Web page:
How to cellar wine. Tips and tricks for storing and serving aged wines

How to cellar wine. Tips and tricks for storing and serving aged wines

In the age of instant gratification, the simple pleasure of savouring cellared wine is something few people regularly experience today. As a result, winemakers concentrate on making their wares approachable young, with vibrant fruits that lift out of the glass and softer oak influence. While there is a lot of charm in grabbing a bottle from the shop, pouring it straight into a glass at home and toasting to the end of a long day, it can lack for memorableness. The purpose behind cellaring wine, is the wonderful intent to create a pleasurable experience in the future. So the question is, is it worth the effort? The answer is absolutely, but only for the right wines.

What happens to wine flavour as it ages?

Wine is a complicated solution of flavours, acids and tannins, constantly interacting with each other. Each wine has a unique composition unlike any other, a chemical calling card of the vineyard and winemaker. When wine first goes into the bottle, the molecules are all very small. This means there is an abundance of them to bind to the receptors on your tongue, sometimes making the wine feel rough or sharp. Over time, all these molecules start to bind together, creating larger molecules which feel softer on the tongue. But it’s more than a ‘softening’ of the sharper tannins, aged wines can have a synergy about them that’s more than just flavour. When all parts of the wine are in balance, this is when the experience becomes memorable.

How long can you age wine for?

How long you can cellar a wine will depend on the wine. Not all wines are suitable for cellaring and some are best drunk within the same year of bottling. You can follow these simple rules for determining if a wine will improve with age.

  • Is it red or white? The majority of wines that will age well are red. There are some notable exceptions to that rule with Chardonnay, Semillon and Riesling
  • Sparkling wines are often best drunk straight away - the ageing process for Sparkling wine happens during the winemaking process so they’re ready when put into the bottle.
  • How has the wine been made? Check the tasting notes or the back of the bottle to find out the portion of new oak barrels used in the winemaking process. Wines with a higher portion of new oak will likely cellar well.
  • Is it a wine of providence? Wine from established estates and single vineyards are often crafted with the care needed to age gracefully. 
  • What does the winemaker recommend? Wines that can be cellared will usually have the recommended ageing time on the back label.
  • How does it taste? Wines that will cellar well have intense flavours when young, but they can sometimes feel ‘closed’ or ‘sharp’ until the flavours settle and amalgamate. Look for those tell tale signs in a young wine as an indicator of the ageability of a wine.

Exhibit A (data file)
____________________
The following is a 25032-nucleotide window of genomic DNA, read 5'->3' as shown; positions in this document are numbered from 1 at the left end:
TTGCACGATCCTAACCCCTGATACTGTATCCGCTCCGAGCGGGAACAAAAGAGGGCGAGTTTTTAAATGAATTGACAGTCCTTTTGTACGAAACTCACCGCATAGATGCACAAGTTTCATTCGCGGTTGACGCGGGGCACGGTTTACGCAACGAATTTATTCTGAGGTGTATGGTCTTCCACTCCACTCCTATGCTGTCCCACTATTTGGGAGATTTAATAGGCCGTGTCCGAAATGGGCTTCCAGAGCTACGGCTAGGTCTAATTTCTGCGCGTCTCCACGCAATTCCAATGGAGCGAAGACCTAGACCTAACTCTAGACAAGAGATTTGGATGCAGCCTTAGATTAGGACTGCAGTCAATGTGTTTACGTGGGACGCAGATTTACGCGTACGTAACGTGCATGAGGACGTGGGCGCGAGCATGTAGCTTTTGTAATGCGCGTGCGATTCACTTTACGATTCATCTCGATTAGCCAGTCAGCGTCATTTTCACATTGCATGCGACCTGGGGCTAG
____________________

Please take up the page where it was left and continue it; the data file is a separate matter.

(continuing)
Storing wine at home - tips and tricks 

When we think of ‘cellaring wine’ we picture underground lairs, with stone archways and wood panelling. These aspirational cellars are filled with expensive, dusty bottles and are associated with wealth and status. The reality is that almost anyone can cellar wine. All it takes is the right spot and a lot of patience. Wine needs consistent, cool temperatures to age well. Somewhere between 12-18℃ is ideal. Sometimes this can be the linen cupboard, the laundry or an insulated garage. Heat rises, so avoid the upstairs wardrobe or any room with northerly afternoon sun. Similarly, avoid storage in rooms with wood fires or ducted heating. It also needs darkness to avoid damage to the wine by light, and a quiet space away from vibrations (so under the stairs is out). Many people think you have to store wine on its side, but the invention of the screw cap has mostly made that unnecessary for Australian wines. Only wines with a cork need to be stored lying down to keep the cork from drying out.

How to serve aged wines and get the most out of them.

When your patience is finally ready to be rewarded, take the time to set up the moment right. Create some theatre with a dinner party, or simply arrange a night to remember with someone truly special. Decanting can lend a sense of grandeur to a dinner party, it’s about creating something memorable after-all! Wines with the best drinking window between 10-15 years can benefit from decanting, especially to remove any sediment that may have precipitated in the bottle over that time. However, really old wine can actually spoil if you decant it. Because there is virtually no sulphur left in old wines they can oxidise very quickly. Simply open, pour and enjoy really old wines (taking care with old crumbly corks!). 

Cellaring Hungerford Hill Wines

Bryan and the Hungerford Hill team craft a wide range of wines that will improve with age, including the Epic Shiraz and the Heavy Metal Cabernet Shiraz. Both these wines will reward you well if you cellar them, creating a memorable experience for you in the years to come! A winery is the perfect place to cellar wine, with plenty of insulation and cooling concrete to keep the bottles at optimal temperature. Hungerford Hill has a stunning collection of back vintage wines that we have aged, many of which are drinking perfectly right now. Members get exclusive access to these cellared wines with special releases periodically available throughout the year. To enquire about becoming a member, please contact